Clear instructions for removing broken-down vehicles

instructie voor pechverplaatsingen

Wednesday 25 September 2013
Broken-down vehicles that represent a risk to other traffic must be removed from the road before breakdown assistance can be provided. This is the message of the procedure laid down by Rijkswaterstaat for dealing with reports of broken-down vehicles involving passenger cars. The procedure is not new, but has been elaborated and put down on paper in the so-called Instruction card on handling broken-down passenger vehicles (LCM). The instruction card gives step-by-step instructions for how staff of traffic control centres and road inspectors should deal with broken-down vehicles on motorways and other major trunk routes.
instructie voor pechverplaatsingen
The procedure specifies that upon receiving a report of a broken-down vehicle, the traffic control centre must assess whether the breakdown represents a hazard for passing traffic. The most important criterion is the distance between the broken-down vehicle and the nearest carriageway. If that distance is less than one metre, the vehicle represents a hazard. The distance from the carriageway is just one of the circumstances that can result in the same conclusion.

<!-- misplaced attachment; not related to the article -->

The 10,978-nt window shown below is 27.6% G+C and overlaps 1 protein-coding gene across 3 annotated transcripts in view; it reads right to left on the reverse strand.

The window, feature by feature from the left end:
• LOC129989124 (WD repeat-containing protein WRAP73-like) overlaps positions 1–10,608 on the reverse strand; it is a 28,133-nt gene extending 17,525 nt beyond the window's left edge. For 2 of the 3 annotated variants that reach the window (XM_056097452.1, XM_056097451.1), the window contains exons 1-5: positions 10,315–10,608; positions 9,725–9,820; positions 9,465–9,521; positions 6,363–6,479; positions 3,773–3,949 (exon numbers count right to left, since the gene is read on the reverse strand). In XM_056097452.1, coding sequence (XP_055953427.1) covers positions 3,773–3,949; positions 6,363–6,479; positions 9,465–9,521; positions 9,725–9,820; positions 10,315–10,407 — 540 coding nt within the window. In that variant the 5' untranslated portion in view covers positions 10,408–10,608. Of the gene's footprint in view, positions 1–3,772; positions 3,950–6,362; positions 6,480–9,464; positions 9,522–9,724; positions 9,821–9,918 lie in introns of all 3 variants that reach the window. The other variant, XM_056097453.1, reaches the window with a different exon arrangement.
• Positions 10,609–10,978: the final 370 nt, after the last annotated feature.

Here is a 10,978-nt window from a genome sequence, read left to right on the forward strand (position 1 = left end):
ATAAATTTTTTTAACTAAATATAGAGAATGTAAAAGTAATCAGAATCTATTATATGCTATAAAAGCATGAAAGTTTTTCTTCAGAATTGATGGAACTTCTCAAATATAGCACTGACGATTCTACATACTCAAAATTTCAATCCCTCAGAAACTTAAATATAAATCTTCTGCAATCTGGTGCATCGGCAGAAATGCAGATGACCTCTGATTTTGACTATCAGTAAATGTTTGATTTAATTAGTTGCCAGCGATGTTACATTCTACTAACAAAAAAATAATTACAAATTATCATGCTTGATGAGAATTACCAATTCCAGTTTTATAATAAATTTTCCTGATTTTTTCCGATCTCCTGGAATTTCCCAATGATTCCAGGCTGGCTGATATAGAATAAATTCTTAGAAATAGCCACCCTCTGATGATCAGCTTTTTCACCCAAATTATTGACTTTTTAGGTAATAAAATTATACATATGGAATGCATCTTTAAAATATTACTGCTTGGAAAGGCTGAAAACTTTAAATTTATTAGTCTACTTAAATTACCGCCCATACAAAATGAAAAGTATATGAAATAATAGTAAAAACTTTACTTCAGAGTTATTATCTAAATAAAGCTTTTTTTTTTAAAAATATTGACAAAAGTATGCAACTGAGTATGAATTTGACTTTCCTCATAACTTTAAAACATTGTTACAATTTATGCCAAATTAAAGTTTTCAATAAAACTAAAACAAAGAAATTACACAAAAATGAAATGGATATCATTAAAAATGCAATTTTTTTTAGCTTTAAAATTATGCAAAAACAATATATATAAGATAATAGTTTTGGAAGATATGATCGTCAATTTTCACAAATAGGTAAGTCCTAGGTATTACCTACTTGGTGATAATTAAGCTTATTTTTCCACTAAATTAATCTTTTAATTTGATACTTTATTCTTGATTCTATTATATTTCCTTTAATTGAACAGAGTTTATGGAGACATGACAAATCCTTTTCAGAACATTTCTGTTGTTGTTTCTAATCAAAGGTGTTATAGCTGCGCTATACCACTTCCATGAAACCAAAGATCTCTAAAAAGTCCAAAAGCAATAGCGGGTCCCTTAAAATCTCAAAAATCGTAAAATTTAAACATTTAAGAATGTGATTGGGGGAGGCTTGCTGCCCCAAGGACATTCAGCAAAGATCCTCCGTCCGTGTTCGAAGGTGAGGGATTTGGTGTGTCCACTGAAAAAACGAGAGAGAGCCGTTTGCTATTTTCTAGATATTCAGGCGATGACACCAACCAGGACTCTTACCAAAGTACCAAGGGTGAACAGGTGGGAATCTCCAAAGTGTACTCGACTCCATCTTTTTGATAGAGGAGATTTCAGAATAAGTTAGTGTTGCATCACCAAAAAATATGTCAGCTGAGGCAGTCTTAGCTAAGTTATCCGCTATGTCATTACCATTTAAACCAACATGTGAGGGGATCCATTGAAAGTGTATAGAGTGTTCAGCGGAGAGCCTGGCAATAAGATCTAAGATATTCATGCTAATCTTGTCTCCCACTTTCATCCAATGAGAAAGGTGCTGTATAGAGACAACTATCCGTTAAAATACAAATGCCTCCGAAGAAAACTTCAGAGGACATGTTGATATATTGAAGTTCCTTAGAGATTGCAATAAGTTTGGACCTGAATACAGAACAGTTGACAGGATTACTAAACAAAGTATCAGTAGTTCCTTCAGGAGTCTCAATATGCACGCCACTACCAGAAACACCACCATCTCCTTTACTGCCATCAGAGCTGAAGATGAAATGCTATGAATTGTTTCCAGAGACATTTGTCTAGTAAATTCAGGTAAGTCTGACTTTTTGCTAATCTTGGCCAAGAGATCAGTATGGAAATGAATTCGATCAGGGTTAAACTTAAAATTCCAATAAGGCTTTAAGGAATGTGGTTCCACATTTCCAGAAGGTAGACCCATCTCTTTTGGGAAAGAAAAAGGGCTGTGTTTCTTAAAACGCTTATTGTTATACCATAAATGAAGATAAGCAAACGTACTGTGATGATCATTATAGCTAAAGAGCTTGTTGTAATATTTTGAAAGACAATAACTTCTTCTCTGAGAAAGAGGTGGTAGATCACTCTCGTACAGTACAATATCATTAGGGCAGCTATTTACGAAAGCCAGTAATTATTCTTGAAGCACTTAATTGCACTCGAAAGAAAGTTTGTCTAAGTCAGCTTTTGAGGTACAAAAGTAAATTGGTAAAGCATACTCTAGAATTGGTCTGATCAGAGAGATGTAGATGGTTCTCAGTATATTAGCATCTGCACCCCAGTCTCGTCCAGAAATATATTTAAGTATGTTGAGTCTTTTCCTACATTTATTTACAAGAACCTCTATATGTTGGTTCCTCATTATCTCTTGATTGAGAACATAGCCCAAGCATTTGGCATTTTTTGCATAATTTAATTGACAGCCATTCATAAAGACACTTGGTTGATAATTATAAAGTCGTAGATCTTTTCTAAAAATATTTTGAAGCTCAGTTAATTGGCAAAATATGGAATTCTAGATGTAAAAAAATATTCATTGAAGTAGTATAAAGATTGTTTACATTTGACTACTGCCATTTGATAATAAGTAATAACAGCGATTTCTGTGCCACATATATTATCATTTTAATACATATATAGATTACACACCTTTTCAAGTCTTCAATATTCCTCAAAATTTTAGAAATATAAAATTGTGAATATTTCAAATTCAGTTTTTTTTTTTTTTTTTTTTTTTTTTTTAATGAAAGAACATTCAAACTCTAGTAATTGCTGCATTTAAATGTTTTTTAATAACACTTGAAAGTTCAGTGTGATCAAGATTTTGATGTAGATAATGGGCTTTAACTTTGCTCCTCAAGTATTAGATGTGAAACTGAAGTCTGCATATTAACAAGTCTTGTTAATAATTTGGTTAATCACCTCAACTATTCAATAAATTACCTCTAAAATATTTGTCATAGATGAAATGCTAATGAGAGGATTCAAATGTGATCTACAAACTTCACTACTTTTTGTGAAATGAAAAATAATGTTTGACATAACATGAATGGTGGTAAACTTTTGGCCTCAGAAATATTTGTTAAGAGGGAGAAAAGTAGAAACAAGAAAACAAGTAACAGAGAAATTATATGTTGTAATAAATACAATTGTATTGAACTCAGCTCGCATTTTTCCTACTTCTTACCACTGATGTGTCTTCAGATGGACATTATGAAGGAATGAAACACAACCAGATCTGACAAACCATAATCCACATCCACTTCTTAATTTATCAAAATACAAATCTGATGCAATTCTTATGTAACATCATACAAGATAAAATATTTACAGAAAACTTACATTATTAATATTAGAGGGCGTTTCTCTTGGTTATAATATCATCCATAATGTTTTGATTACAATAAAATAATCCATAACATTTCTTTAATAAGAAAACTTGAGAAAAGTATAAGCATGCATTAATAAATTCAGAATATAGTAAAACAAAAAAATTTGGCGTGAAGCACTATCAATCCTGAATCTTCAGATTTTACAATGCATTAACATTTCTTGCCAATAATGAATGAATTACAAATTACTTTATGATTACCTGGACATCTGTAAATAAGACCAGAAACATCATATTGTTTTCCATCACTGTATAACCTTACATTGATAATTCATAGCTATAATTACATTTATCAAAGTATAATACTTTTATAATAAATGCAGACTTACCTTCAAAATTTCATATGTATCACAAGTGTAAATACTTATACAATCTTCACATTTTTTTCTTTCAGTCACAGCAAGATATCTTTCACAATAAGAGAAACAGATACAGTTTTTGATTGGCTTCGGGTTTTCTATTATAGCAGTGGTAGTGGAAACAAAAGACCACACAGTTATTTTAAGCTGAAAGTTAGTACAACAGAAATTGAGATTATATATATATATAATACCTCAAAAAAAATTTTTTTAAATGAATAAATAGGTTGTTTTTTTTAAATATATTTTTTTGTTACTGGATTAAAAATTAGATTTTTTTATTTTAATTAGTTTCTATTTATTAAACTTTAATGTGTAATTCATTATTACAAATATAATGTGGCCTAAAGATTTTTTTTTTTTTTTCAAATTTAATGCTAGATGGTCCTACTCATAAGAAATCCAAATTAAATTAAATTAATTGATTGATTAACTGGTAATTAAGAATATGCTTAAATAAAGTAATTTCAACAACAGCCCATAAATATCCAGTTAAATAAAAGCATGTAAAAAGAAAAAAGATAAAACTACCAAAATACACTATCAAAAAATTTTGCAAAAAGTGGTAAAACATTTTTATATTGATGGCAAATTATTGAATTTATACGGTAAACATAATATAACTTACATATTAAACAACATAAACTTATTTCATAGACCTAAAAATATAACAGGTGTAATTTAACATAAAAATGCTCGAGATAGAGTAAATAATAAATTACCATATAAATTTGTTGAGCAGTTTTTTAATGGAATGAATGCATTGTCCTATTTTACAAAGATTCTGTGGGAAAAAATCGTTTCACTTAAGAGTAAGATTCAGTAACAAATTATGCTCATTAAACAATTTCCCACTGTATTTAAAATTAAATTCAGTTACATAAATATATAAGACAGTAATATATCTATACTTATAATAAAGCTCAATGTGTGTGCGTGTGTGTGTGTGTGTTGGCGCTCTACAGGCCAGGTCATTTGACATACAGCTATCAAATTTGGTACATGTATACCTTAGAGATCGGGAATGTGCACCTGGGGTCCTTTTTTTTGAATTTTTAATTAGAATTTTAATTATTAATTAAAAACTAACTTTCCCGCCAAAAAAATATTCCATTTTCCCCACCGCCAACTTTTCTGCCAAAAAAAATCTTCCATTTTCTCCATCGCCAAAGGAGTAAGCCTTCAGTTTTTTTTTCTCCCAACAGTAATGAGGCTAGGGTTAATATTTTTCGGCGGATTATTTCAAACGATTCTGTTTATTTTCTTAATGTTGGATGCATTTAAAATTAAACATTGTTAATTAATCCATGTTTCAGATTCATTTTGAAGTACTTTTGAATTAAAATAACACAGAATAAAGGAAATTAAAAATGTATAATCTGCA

If traffic safety is indeed at risk, the traffic control centre calls the National Central Reporting Point (LCM) of Stichting Incident Management Nederland, with an order to have the broken-down vehicle transported to a safe location. The LCM then calls in the IM recovery company contracted in the district in question. If the traffic control centre identifies no risk to passing traffic, a road inspector is sent as quickly as possible to the report location. The inspector must then determine in situ whether the vehicle is indeed safe.

If the road inspector deems the location unsafe, an order will still be sent out to the LCM to carry out a broken-down vehicle removal. The same applies if the traffic control centre judges that a road inspector will not be available to visit the scene within thirty minutes. In that case, the LCM will be instructed to ask the recovery company to send out two vehicles: one to carry out the actual vehicle recovery and one to secure the incident location.

The instruction card lays down explicitly that recovery companies can also report broken-down vehicles to the traffic control centres. These reports will then be dealt with in the same way as reports received from road inspectors, the police or ANWB car owners club.

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